8. Pneumoperitoneum Ultrasound

Pneumoperitoneum Ultrasound

Pneumoperitoneum is free air within the peritoneal cavity. It has various etiologies and is easily confused with several other causes of acute abdominal pain. Etiologies can broadly be classified as traumatic or non-traumatic. Traumatic causes of pneumoperitoneum include iatrogenic injuries or stab wounds. Non-traumatic causes are numerous, including perforated ulcer, infection, erosion, and ischemia.

The most common cause of pneumoperitoneum is the perforation of a hollow viscus, such as in a perforated stomach ulcer (Tanner).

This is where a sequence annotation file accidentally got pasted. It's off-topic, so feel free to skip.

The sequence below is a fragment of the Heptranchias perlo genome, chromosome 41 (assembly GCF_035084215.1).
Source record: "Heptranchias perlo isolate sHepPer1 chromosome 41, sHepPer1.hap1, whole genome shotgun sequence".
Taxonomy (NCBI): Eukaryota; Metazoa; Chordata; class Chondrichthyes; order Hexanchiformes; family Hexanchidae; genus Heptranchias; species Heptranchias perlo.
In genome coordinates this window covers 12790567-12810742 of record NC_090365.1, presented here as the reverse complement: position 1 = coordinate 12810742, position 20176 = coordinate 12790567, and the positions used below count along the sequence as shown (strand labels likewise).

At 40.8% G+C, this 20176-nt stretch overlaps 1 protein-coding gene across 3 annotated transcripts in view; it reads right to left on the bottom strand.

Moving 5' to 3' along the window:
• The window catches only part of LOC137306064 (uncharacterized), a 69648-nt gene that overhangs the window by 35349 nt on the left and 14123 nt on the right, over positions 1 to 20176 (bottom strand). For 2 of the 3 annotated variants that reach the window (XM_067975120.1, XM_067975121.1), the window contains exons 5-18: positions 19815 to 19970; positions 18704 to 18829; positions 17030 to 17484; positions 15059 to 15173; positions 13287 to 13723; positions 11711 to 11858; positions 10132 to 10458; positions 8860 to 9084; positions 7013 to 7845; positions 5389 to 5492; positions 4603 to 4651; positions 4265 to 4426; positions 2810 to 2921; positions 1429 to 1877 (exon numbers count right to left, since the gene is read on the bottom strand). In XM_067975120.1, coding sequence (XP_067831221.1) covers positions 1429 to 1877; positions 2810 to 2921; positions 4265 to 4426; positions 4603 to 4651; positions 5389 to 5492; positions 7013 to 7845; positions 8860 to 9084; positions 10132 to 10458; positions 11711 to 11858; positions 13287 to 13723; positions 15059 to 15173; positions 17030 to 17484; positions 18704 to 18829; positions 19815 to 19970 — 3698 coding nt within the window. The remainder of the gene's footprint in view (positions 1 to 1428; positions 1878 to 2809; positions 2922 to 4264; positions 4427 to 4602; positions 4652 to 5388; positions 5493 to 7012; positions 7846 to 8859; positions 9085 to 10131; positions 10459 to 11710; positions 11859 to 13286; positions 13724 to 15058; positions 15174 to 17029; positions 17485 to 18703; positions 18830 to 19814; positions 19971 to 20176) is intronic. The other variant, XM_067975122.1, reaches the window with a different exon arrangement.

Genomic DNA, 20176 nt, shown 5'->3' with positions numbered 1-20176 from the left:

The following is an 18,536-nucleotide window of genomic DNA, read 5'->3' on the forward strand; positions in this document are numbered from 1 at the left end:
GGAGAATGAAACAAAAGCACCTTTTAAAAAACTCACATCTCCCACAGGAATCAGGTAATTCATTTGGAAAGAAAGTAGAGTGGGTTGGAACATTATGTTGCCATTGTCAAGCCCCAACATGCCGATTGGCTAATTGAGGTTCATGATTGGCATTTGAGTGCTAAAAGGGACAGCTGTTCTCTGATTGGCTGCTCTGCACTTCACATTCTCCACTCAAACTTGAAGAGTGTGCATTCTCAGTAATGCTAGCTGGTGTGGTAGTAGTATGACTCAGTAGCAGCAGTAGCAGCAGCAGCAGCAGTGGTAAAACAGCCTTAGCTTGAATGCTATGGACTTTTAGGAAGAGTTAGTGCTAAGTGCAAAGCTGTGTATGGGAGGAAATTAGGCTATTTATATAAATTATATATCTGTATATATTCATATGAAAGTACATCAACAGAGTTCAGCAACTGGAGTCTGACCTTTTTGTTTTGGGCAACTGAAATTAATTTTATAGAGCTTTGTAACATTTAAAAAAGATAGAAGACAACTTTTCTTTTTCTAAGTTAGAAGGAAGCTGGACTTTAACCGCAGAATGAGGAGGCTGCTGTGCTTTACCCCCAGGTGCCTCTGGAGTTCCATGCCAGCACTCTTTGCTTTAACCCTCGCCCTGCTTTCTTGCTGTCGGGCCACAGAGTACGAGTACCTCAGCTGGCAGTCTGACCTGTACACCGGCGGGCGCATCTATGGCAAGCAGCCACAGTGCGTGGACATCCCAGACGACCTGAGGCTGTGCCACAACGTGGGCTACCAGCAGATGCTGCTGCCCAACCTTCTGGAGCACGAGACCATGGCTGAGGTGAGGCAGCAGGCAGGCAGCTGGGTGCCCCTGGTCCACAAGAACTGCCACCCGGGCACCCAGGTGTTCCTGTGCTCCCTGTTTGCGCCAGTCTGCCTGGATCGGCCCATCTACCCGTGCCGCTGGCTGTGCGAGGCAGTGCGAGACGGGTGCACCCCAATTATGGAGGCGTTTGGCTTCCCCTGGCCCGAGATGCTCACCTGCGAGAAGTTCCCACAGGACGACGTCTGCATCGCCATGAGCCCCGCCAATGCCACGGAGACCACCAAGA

On abdominal ultrasound, the most common finding for pneumoperitoneum is the Enhanced Peritoneal Stripe Sign (EPSS). This is when air within the peritoneal space rises and causes an “echoing” of the usually single, hyperechoic peritoneal stripe that separates the abdominal wall from underlying peritoneal fluid and fluid-filled organs (Indiran).

If there is a large amount of pneumoperitoneum, your image of abdominal organs will be obscured by gas wherever you place your probe.

Abdominal Ultrasound Pneumoperitoneum Enhanced Peritoneal Stripe Sign
Enhanced peritoneal stripe sign (EPSS) seen anterior to the liver in both images (straight arrows), indicating the abnormal presence of air between the liver and the anterior abdominal wall.